Two nations divided by a common language – PR across the pond

When the time comes to expand their PR outreach across the pond, it is not uncommon for some US-based tech vendors to consider folding UK PR activities into their US communications programme. Well, let me tell you: don’t!
Despite the ‘special relationship’ and our shared language, there are some major differences between the UK and the US in terms of PR – starting with whether or not to include the full stops in UK and U.S. in copy! It’s a minefield: forget worrying about the outcome of your briefing – as the meeting may actually never happen. Say you schedule it in room three on the second floor, the Brit will be waiting one floor higher than the American. Once the meeting gets started, you had better hope it’s the American who spills coffee on their pants and not the Brit, who will be wearing their pants underneath their trousers. And when it comes to AOB at the end of a meeting agenda the American won’t know what to expect.
With many tech vendor headquarters, and hence their marketing and PR departments, found in the US, there is a temptation to include PR for English-speaking countries in the US communications programme, perhaps for budgetary reasons or for simple convenience. Yet, there are some more significant considerations when it comes to local PR, which could make or break your comms efforts across the Atlantic. 
Let us look at the main risks you would put your PR at, if you were to simply add UK-based press, bloggers and analysts to your US campaigns rather than treating the UK as the separate, and very different, region to the US, that it is:

1. Size matters: 

Editorial teams on both sides of the pond have shrunk over recent years, with most writers covering several technologies and attending shows about different industries. As a result, competition for their attention is extremely high. It’s important therefore to allow extra time to get a response, and to have someone local who can promptly communicate with them in their own time zones.
In a typical 9-to-5 working day (which admittedly very few of us do in PR and technology!) there is no overlap between the UK and the west coast of the States. And just two hours in an 8 to 6 working day. Imagine how long it might take to complete something if you had to wait a day between each exchange! Many journalists in the UK won’t reply to emails after 5:00 or 5:30 at the latest so having someone doing the outreach from the same time zone is a significant advantage.

2. Timings: 

On UK bank holidays and school breaks, most journalists, bloggers and analysts are away from their desks. Therefore, your PR team should be aware of these dates (school holidays in the UK vary from region to region), avoid issuing news or holding events on those days, and work in extra pre-pitching time for any announcements going out around this time. Don’t be surprised that your announcement flops if you accidentally issue a release on a bank holiday, or don’t plan additional time to pre-pitch during the holidays.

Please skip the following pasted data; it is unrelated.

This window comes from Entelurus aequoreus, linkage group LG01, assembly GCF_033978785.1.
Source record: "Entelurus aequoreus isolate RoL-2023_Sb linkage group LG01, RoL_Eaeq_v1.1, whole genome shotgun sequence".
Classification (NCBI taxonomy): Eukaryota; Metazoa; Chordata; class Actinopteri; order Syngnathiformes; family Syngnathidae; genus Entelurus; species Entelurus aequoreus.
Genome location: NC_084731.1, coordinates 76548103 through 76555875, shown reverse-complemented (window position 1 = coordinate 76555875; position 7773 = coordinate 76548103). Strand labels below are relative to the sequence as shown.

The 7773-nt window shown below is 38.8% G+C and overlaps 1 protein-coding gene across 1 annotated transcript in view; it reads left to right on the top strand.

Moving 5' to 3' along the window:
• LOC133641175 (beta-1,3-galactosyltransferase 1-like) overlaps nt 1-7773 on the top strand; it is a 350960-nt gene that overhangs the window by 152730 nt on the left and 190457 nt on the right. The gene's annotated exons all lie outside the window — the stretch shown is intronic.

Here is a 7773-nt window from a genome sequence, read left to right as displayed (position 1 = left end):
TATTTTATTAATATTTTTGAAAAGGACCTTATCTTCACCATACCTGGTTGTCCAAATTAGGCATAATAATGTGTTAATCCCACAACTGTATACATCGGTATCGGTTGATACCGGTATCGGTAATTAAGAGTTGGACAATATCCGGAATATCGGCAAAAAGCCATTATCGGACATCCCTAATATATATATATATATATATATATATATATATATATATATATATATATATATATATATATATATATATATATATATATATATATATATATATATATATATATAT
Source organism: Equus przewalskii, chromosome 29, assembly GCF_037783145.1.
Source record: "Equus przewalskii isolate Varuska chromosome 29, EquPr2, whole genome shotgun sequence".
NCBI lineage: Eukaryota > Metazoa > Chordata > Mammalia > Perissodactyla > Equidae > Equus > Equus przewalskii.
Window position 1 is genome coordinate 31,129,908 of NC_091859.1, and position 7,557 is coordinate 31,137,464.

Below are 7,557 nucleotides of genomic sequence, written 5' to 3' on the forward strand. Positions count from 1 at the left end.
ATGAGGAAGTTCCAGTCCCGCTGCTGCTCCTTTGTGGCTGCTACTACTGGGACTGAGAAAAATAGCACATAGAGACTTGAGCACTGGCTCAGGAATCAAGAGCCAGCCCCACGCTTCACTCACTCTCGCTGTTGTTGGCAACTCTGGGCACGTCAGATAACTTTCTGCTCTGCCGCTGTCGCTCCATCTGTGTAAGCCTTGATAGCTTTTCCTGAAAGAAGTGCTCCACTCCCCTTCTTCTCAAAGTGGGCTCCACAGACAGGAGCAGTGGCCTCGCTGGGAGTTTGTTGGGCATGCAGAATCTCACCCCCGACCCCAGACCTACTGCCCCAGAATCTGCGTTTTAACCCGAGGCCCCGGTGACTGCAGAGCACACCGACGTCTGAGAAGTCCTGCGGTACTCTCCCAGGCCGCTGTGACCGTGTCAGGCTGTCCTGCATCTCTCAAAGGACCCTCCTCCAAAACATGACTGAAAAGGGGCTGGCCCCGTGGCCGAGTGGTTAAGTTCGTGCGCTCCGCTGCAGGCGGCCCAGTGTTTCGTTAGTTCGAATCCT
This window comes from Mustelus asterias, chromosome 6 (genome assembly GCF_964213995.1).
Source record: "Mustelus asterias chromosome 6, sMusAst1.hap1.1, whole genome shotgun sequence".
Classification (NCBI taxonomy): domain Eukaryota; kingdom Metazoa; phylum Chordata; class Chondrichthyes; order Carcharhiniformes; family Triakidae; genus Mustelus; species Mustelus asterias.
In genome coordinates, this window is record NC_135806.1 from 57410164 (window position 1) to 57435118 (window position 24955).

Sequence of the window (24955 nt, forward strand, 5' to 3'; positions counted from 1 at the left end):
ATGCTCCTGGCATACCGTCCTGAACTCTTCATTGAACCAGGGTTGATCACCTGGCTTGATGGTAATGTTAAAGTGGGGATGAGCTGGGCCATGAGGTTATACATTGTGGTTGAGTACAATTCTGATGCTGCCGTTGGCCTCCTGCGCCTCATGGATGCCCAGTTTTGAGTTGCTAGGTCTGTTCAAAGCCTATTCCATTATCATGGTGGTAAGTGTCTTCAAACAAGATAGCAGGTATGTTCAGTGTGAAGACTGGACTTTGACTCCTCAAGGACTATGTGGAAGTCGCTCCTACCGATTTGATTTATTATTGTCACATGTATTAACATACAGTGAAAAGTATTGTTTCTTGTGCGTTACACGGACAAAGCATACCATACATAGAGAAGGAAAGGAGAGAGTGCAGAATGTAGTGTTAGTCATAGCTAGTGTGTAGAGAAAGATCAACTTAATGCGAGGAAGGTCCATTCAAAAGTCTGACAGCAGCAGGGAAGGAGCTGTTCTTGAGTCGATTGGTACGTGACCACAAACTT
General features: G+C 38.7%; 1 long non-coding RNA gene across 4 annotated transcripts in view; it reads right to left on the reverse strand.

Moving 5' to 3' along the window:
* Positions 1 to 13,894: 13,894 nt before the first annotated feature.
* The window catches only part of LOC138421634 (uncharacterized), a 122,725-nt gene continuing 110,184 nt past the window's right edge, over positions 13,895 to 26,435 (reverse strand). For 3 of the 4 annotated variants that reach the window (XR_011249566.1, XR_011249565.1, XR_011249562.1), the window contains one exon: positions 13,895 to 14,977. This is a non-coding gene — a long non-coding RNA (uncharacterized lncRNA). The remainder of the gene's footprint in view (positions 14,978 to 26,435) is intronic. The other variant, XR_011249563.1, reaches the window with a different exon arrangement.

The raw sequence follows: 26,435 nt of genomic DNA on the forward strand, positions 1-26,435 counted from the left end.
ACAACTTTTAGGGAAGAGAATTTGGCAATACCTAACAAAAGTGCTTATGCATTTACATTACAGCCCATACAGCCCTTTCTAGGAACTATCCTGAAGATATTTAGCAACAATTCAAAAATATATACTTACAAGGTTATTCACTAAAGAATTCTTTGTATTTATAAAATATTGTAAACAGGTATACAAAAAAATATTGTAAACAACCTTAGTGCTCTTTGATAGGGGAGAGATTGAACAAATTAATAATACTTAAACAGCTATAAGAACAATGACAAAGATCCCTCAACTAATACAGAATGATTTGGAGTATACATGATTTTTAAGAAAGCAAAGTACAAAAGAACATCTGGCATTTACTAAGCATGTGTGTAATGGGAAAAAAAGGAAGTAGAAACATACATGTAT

On the flip side, since the US and the UK work so closely together, the UK has a little breather on US public holidays. These days are ideal to issue UK or European news as there is little-to-no competition from US or worldwide announcements. 

3. The importance of local: 

Local stories, local analysts and local spokespeople will always go down well in the UK. This is not to say a UK journalist won’t touch a US-focused story – we live in a global community after all – but that story will have to be especially interesting, and of course you need to know which those journalists are. Local survey results or a British customer will draw significantly more interest than US ones. The same goes for US analyst quotes: choose a globally well-known analyst or a local one. And localise your announcement: change dollars to pounds, write the date in the British English format, include any timings in GMT/BST, and use UK spelling. 
Another critical consideration around the topic of ‘local’ stems from the fact that PR must align with the sales and marketing priorities, and these can vary across borders. The sales team in the UK may be having very different conversations with prospects to their US counterparts. Vendors that don’t reflect these variants in their communications activities are seriously missing out if PR is to ultimately help sales efforts.

4. Make it personal: 

In non-COVID times, face-to-face briefings are much more common in the UK than in the US. Journalists, bloggers and analysts will be happy to meet you over coffee or lunch if you have hard news. Generally, briefings in-person are more likely to yield coverage and will help you build stronger relationships. So, if you have a significant announcement coming up, put aside a day for face-to-face (embargoed) briefings with your key targets in addition to your phone briefings. Vendors that don’t do this are missing out on longer-lasting relationships with key targets that will bear fruit over the following months and years.
So, are we “two nations separated by a common language” as George Bernard Shaw once said? We’ll leave that for you to decide, but remember that it is critical to recognise and address the differences between our two countries when it comes to PR and communications if you are to succeed.
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